The evolution of egg mimicry by parasites and the recognition of foreign eggs by hosts are important components of the coevolutionary arms race between brood parasites and their hosts, which is one of the most behaviorally complex of all host–parasite interactions. To examine cues used by the Yellow Warbler (Setophaga petechia), a non-ejecter that buries or deserts eggs laid by parasitic Brown-headed Cowbirds (Molothrus ater), we added model eggs of different sizes and colors to nests. We also reviewed the literature to investigate the effects of model egg surface color (background and maculation) and size on the response of hosts that eject. We predicted that size would be more important for Yellow Warblers as they likely use tactile cues to bury or desert parasitized clutches and color cannot be assessed tactilely. In Yellow Warblers, rejection frequency increased as size and color diverged more from real warbler eggs. Egg size was not generally used as a criterion for egg rejection, however, across different species that eject parasitic eggs. Color was the only model egg parameter, out of color and size, that significantly affected rejection in these ejecter hosts. Tactile cues are therefore not used by ejecters but are more important in a host that uses methods of rejection that do not require egg discrimination, such as burial and desertion. Of metrics that took into account the ultraviolet range, achromatic Just Noticeable Differences (brightness) in Yellow Warblers better predicted rejection of model eggs based on color than chromatic Just Noticeable Differences (hue). The high costs of burial and desertion may have led to multiple (size and color) egg discrimination abilities in the Yellow Warbler.
Host–parasite interactions play an important role in shaping ecosystems and creating linkages within communities (Lafferty et al. 2006). The interactions between some hosts and their parasites are characterized as coevolutionary arms races (Vikan et al. 2010). An important aspect of the host–parasite arms race is the evolution of the ability of hosts to detect parasites and of parasites to avoid detection (Aviles et al. 2010). Interactions between brood parasites and their hosts are among the most behaviorally complex of host–parasite interactions and, as such, host recognition plays an important role in determining the outcome of the particular arms race (Lovászi and Moskát 2004, Davies et al. 2006). Many brood parasites have evolved stunning levels of egg mimicry to counter host egg-recognition abilities (Brooke et al. 1988). To overcome this mimicry, hosts use a wide range of visual and tactile cues to recognize parasites, such as counting eggs and recognizing their patterns (Hauber et al. 2006, Shizuka and Lyon 2010). Hosts recognize the parasitic egg visually either by discordancy or true recognition (Moskát et al. 2010, reviewed in Sealy and Underwood 2012, Moskát et al. 2014). Recognition by discordancy is based on differences in egg phenotypes within the same clutch (Rothstein 1974, Sealy and Underwood 2012). Eggs that are the most dissimilar and are in the minority are recognized as the parasitic eggs. True recognition, which does not require the simultaneous presence of host and parasitic eggs, requires neural encoding of the recognition template of the hosts' own eggs (Hauber and Sherman 2001, Moskát et al. 2010).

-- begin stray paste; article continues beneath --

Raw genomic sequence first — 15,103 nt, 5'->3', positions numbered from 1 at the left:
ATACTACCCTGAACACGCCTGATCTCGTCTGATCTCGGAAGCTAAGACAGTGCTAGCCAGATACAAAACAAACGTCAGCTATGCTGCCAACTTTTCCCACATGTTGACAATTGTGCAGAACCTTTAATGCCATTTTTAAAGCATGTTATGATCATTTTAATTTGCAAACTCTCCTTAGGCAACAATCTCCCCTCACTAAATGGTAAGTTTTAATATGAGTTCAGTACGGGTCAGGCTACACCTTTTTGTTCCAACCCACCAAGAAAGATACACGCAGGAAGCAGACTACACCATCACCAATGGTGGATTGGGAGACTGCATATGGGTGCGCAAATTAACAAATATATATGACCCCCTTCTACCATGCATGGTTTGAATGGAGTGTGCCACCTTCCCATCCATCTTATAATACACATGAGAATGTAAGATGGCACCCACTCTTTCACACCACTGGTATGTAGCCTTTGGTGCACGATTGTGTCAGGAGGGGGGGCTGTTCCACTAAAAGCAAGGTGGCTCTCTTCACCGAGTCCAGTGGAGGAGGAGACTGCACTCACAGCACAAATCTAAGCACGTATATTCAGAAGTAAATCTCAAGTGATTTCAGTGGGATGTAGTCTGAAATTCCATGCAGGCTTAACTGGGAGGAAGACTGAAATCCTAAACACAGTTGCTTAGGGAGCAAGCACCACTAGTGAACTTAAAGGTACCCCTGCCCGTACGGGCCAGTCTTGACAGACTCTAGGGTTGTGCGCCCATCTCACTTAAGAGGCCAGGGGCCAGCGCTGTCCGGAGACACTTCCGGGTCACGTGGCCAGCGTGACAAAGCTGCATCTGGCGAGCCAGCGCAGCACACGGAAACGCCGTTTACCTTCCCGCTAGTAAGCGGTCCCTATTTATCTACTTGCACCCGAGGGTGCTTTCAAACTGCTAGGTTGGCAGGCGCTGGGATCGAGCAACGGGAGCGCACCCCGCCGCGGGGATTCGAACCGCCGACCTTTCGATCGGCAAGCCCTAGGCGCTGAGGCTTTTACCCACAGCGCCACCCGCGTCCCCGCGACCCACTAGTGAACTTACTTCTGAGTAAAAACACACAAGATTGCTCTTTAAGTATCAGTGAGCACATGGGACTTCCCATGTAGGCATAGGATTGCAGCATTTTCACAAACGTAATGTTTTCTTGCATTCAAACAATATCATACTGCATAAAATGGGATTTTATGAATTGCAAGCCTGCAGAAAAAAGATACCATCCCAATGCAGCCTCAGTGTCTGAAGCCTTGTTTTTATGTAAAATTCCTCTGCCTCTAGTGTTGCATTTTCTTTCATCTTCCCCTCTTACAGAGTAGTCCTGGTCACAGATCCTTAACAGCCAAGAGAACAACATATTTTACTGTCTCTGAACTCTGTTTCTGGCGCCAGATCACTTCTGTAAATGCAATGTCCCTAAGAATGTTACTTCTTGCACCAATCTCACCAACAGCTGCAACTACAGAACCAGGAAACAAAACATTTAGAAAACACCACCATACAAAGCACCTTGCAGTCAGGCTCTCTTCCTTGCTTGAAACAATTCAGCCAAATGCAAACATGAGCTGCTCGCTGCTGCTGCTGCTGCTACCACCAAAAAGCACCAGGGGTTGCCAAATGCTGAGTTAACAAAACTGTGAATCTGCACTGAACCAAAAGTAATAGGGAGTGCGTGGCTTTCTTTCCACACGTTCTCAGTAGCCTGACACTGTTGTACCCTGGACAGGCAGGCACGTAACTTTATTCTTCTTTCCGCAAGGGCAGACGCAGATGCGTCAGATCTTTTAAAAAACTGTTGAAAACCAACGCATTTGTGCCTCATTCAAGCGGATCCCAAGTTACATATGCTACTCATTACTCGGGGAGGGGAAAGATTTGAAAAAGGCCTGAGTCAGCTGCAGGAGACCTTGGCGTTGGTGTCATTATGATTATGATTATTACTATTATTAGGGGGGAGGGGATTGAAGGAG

The Common Cuckoo (Cuculus canorus), a widespread brood parasite in Eurasia, has had a longer coevolutionary relationship with its hosts than the Brown-headed Cowbird (Molothrus ater) in North America (Krüger 2007). The Common Cuckoo parasitizes small hosts, lays relatively small eggs, and groups of individuals (gentes) specialize in parasitizing a particular species, laying eggs that mimic the host's egg (Davies 2000, Krüger 2007). Brown-headed Cowbirds are not as specialized as cuckoos, although in some instances they preferentially parasitize higher-quality hosts (Grant and Sealy 2002, Woolfenden et al. 2003). Host quality depends on the probability the host will reject the parasitized clutch or egg, competition for resources between host and parasite nestlings, and the suitability of the host's diet (Woolfenden et al. 2003). Regardless, cowbirds parasitize nests containing host eggs that vary in color (background and/or maculation), size, or both compared with their own eggs (Davies 2000).